31 Dec 2012

Ely's Top 12 Books of 2012

Below are my top 12 books that I read in 2012, the order they are in is the order in which I read them not by how much I enjoyed them as there was no possible way for me to pick a favourite out of these. So without further ado...

1. Anna and The French Kiss by Stephanie Perkins.
I think almost every YA reader must have heard about this book from the sparkling reviews that surrounded this book- I mean really, I've never heard a bad review of this book. That is one of the reasons I decided to pick up this book at the very start of this year (the other being that I cannot escape my love of Paris). It's probably needless to say but, I loved this book so much. So much in fact that I picked it up and finished it in the space of about two hours without breaking. There is actual nothing I can think of in this book that I didn't like- if you haven't read it, you should definitely pick it up and fall in love with it like everyone else!

2. The Fault In Our Stars by John Green.
Let's be honest, who doesn't have this book on their top this year? (Probably just Chami?) I admit, I wasn't that interested in this book before it actually was released- I knew the story of a teenage girl with cancer would be heartbreaking and I wasn't sure I was ready for it. Oh, I was so wrong- this book is more than heartbreaking. It actually felt like someone had ripped out my heart and all of my feelings and had thrown them to the ground and jumped on them and wouldn't stop. I laughed, I cried, I sobbed like a baby, I threw things, I cried even more. I got my older anti-reading brother to read this book and even he enjoyed it (success!). If for some strange reason you have yet to read this book, you should go do that. Now. I mean it.

3. And Then There Were None by Agatha Christie.
This was my first ever encounter with Agatha Christie and going into this book I was so afraid that I wasn't going to like it despite a large number of my family and closest friends telling me that I would. However, I didn't need to be scared at all. From the very first page I was drawn into the stories of each of the main characters and by the first death I was already taking bets on who the murderer was and who would be next and all the fun stuff like that. In true Agatha Christie style, she had me knowing exactly who the murderer was, only to reveal it was someone completely different on the very last page.

4. To Kill A Mockingbird by Harper Lee.
A lot of my friends had to read this book for class but despite this, they were constantly telling me how much they enjoyed this book and were making constant references to events and people. Sadly, my school doesn't offer To Kill A Mockingbird anymore and so I decided to pick up the book of my own accord. At first I was slightly confused- with all these different events and characters with their own little secrets, I was finding it hard to keep up. Then maybe halfway into the book, it snapped- suddenly things started to make more sense and I was able to pick up on the imagery and the storyline which meant I enjoyed the book immensely. If you, like me, didn't get a chance to study this book at school I'd suggest you pick it up for yourself because it is honestly amazing (and so many other books may reference to it!) Also, thank you to Chami who practically forced me to read this book.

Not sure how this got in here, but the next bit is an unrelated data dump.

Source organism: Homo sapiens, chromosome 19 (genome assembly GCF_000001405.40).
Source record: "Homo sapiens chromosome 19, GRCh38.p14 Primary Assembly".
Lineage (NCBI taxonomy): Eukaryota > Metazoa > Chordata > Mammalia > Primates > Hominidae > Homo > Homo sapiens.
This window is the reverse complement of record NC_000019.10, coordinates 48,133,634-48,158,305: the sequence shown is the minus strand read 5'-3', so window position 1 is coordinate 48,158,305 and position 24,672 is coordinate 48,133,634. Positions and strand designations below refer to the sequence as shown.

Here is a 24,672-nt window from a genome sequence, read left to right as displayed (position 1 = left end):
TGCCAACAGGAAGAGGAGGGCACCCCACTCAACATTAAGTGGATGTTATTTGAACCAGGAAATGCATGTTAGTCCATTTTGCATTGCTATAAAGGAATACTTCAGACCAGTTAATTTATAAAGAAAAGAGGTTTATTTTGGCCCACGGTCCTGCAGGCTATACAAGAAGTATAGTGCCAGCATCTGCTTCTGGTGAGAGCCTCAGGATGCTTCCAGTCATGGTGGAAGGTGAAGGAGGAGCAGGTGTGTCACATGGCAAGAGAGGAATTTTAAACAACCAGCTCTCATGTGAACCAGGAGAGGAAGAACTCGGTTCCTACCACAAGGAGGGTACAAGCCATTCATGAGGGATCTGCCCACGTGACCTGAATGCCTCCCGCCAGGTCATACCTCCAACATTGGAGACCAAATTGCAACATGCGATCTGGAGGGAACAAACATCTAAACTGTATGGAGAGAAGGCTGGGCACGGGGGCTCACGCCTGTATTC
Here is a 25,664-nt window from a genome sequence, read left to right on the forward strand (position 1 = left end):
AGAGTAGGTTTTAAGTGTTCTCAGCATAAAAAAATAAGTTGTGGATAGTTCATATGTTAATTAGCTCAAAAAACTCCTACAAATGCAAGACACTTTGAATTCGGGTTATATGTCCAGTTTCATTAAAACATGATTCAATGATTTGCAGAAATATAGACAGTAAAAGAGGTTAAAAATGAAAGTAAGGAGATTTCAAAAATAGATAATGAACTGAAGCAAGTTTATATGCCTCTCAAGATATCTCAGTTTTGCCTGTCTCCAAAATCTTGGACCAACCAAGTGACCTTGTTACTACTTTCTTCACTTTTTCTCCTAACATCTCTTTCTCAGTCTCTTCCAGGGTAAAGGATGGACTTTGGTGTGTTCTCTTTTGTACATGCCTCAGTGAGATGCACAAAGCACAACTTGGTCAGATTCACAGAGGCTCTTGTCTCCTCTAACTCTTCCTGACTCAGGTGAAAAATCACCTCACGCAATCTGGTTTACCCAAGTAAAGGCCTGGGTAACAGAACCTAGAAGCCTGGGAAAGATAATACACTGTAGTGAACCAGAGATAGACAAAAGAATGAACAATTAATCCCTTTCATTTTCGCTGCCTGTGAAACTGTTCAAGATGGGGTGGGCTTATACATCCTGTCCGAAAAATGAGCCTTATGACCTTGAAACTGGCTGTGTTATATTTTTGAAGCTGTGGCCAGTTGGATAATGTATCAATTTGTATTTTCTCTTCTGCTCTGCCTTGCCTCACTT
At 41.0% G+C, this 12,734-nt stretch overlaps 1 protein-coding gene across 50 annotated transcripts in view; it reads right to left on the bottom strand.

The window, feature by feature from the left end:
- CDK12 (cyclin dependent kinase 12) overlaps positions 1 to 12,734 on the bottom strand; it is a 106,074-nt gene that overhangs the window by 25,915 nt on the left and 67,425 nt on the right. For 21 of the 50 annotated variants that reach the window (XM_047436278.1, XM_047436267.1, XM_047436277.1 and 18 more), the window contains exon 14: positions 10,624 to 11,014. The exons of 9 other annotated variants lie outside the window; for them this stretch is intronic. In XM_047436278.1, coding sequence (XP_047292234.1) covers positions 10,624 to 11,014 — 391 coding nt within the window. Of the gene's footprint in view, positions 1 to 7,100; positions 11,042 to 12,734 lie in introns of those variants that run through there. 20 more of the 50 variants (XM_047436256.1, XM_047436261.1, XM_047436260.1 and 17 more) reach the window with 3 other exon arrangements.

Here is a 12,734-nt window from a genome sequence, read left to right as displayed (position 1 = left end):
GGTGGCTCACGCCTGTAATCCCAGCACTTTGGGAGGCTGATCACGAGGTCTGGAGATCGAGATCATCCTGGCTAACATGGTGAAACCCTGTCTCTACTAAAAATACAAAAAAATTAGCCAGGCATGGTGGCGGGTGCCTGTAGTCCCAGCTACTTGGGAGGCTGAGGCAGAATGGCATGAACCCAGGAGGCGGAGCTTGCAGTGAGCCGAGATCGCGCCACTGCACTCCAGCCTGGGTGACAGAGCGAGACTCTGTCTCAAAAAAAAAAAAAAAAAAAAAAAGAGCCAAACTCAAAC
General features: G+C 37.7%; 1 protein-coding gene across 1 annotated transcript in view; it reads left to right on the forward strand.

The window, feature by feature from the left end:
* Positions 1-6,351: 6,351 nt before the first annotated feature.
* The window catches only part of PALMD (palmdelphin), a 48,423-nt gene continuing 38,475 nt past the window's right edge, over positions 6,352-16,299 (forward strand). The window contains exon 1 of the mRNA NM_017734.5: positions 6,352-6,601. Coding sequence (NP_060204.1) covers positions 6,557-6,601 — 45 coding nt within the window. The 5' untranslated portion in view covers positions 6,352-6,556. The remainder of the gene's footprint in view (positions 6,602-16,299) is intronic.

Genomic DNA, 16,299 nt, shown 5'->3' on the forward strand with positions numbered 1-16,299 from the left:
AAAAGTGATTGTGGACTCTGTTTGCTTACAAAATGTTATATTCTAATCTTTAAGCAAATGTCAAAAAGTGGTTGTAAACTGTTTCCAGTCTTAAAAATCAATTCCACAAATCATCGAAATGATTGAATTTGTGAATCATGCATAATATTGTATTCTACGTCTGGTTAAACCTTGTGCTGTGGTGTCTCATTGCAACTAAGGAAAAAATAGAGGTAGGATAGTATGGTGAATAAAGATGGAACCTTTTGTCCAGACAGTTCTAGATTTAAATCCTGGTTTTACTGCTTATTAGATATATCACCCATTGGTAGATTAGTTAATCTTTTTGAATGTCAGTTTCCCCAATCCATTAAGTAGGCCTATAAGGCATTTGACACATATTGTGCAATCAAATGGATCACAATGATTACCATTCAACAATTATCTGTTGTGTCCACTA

5. A Monster Calls by Patrick Ness.
Going into this book I was expecting a light hearted childhood-ish/middle grade book (I suppose I completely ignored the cover), instead I found myself amongst a much darker and subject heavy story than I could have ever imagined. This just made me love the book even more, not too much the beautiful illustrations throughout. Like it seems with most other books I read this year, this one only proved to take my breath away and break my heart all over again. I would definitely recommend this book to everyone though I would suggest having a couple of happy books lined up after this one- trust me, you'll need it!

 6. Alice Bliss by Laura Harrington.
Here's another example of a book that tore my heart into tiny little pieces by the end. Once again I was completely mistaken (I should probably learn to read blurbs a little bit next year). Despite the heartbreaking elements of the book, I felt really connected to the main character Alice and very sorry for what was happening to her (which I won't mention as to avoid spoilers). The writing itself was incredibly powerful- there were parts where I felt like I was standing in Alice's shoes and watching everything happen around her that she couldn't stop. Personally I haven't seen many reviews of this book which I think is really sad, therefore I would definitely suggest you read this book because I think it deserves some more recognition.

7. Fury by Elizabeth Miles.
I picked this book up completely by mistake but it quickly became one of my favourite YA paranormal reads of the year. There is something so different about the themes of this book that made me really enjoy it- instead of the usual vampires or werewolves, 'Fury' has three beautiful mythological girls called the Furies who extract revenge on those who they think deserve it. I don't know about you guys, but I've never read anything quiet like this book before. This year, I also read the sequel 'Envy' which I enjoyed just as much and I am now eagerly awaiting the third book in the series. If you have yet to read 'Fury' and you're looking for something different, you should give it a try.

 8. Annexed by Sharon Dogar